Ditch The Kitsch: Making The Most Of A 70s Style Kitchen
Cooking is a task which is often driven by equal parts necessity and inspiration. If you’re the owner of a cooking space which is more kitsch-en than the kitchen, the task of finding inspiration in a space which doesn’t excite or entice you can be hard.
The following few tips are designed to help you to make the most out of your 70’s space and put the joy back into your culinary endeavors.
Work It Out
One of the hardest parts of letting go of a dated kitchen is planning the use of the space. For many people, the 70’s design style utilized space in a different way to more modern homes, meaning that the pictures or huge, open-plan kitchens might not be suitable for these retro spaces (without significant structural upending).
Another way to recreate your kitchen is by using the bones and structure of what you have to create a ‘wishlist’. List the likes and dislikes of your current space (include issues such as layout, storage, prep space and so on) and work with a professional to see how your kitchen can be really transformed to reflect this list. By choosing a reputable, registered professional specializing in kitchen designs in Melbourne, you can be assured that you’re receiving quality, local, and accredited advice.
What’s Old Is New Again
Surfaces. Textures. Colors. Aesthetic preferences regarding designs tend to occur in cyclic patterns where what’s old is now new (and hip) again.
Design in the past decade has largely focused on Scandinavian minimalism and mid-century modernism, combining the two through the use of elegant Danish design and a neutral color palette. This influence has started to wear away as a focus on the flair and more maximal style of the the 1970s is being brought to the fore again – a most fortunate occurrence for anyone with a kitchen older than The Brady Bunch.
To bring your 70’s masterpiece to life in a more modern way, utilize another of the most favored home furnishing trends of the 70’s – indoor plants. These bring a pop of freshness and color into your kitchen, while also creating a welcome frame for your kitchen which says ‘this is intentionally retro’ rather than ‘I can’t afford the kitchen I really want’.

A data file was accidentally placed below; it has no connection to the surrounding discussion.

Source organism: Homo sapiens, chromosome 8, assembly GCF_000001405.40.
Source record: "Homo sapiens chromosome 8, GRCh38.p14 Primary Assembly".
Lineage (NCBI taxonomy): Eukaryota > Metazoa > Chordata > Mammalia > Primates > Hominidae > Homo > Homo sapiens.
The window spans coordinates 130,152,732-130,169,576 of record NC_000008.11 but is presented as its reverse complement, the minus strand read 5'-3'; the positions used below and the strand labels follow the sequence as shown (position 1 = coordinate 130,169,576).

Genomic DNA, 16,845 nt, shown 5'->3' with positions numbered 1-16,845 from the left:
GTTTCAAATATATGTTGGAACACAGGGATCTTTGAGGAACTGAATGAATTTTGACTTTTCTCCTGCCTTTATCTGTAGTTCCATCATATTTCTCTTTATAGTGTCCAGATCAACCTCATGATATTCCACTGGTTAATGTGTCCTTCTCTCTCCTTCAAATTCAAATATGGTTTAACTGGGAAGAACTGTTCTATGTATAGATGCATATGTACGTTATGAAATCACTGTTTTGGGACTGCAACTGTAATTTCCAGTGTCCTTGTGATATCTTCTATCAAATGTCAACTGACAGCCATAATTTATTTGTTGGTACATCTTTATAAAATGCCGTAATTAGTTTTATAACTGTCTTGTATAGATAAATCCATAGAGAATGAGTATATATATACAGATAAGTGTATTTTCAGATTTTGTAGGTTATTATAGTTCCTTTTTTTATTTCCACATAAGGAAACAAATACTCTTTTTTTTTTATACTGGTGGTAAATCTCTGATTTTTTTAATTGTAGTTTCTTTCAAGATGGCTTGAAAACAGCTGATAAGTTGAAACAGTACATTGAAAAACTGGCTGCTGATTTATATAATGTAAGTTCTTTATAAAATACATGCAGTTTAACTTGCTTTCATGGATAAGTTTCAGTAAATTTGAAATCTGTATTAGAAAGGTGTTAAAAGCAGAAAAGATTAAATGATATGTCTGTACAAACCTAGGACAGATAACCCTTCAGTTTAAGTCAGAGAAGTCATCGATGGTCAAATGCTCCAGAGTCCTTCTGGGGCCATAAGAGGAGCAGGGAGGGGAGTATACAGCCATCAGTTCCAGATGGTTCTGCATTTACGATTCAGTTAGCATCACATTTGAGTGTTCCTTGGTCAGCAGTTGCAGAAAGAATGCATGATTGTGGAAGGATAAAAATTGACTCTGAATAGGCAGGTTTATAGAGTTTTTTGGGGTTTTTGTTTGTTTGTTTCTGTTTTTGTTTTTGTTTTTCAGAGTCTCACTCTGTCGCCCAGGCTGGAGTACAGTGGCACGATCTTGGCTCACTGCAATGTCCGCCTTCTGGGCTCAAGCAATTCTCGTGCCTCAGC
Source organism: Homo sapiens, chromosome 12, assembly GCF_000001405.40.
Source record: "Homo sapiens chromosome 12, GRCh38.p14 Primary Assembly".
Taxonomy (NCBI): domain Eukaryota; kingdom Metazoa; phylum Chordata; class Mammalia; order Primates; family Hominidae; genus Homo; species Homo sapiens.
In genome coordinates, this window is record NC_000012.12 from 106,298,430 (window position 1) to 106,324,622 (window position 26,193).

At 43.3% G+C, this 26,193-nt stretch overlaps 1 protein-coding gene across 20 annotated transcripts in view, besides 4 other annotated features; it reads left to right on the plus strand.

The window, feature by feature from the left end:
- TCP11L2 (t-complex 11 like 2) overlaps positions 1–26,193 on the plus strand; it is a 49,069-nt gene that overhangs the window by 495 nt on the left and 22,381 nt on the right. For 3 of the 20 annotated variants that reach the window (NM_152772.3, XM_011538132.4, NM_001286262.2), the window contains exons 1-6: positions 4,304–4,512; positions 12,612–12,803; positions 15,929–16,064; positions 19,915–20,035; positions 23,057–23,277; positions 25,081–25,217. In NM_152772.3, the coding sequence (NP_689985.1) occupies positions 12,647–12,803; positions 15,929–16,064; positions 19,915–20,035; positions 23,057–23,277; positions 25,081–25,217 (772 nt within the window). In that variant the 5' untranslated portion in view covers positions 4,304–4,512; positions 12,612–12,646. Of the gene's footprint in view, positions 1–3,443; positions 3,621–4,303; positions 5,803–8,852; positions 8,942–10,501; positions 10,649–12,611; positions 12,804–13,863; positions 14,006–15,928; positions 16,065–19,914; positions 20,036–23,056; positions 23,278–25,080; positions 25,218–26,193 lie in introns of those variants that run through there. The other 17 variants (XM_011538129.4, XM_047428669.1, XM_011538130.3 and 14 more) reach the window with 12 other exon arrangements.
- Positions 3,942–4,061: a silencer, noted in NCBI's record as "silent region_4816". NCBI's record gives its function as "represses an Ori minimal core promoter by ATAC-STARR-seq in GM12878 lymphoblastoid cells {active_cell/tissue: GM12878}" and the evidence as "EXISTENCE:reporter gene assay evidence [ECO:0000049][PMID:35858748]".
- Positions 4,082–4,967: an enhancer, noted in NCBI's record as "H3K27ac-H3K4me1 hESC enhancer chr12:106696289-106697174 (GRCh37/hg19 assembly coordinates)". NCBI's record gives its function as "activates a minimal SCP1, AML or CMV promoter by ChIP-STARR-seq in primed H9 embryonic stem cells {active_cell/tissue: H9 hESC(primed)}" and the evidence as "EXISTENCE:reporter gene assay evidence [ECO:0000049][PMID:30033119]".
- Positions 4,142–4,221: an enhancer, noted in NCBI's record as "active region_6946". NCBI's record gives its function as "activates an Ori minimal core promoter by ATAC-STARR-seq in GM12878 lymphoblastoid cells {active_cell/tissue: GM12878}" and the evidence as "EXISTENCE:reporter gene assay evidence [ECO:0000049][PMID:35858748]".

The Devil In The Details
If you can’t afford to renovate (or if you’re renting) then you may be encouraged to work with (and not around) what you already have. Fortunately (and as mentioned in the previous paragraphs), home design trends which first surfaced in the 70’s are having a revival.
If you’re the lucky owner of a kitchen with dated wood paneling, it can be easily replaced (and modernised) by selecting a neutral hardwood. Wooden (or tiled) countertops can also be updated with more classic tiles, without the need for a complete (and costly) kitchen overhaul.
Working with the existing color palette, try to find small details or accessories which will highlight the unique nature of your retro space. Colored glass, macrame, cane – all are having a revival and can be easily incorporated into your kitchen at a fraction of the price of a renovation.
One of the benefits of having a kitschy kitchen is that it can encourage unique and fun events – such as the seasonal eating of gloriously retro items such as fondue. A 70s style kitchen allows you to un-ironically recreate the atmosphere and excitement of something as simple and enjoyable as hot, gooey cheese on miniature forks, without the need for modernizing or reinterpreting.
If the notion of cheesy, good times is your thing, why not use the space to host a special occasion with a 70’s theme? For full marks, including food items such as salad (in aspic) and cobb loaf stuffed with French onion dip (key party optional!)
If you’re in a position to renovate your kitchen, it’s important to understand any structural or regulatory limitations you may face before proceeding with any updates. For those who are looking for less permanent ways to put the groove back into their kitchen moves – look on the bright side. There’s never been a better time to channel the 70’s in your home.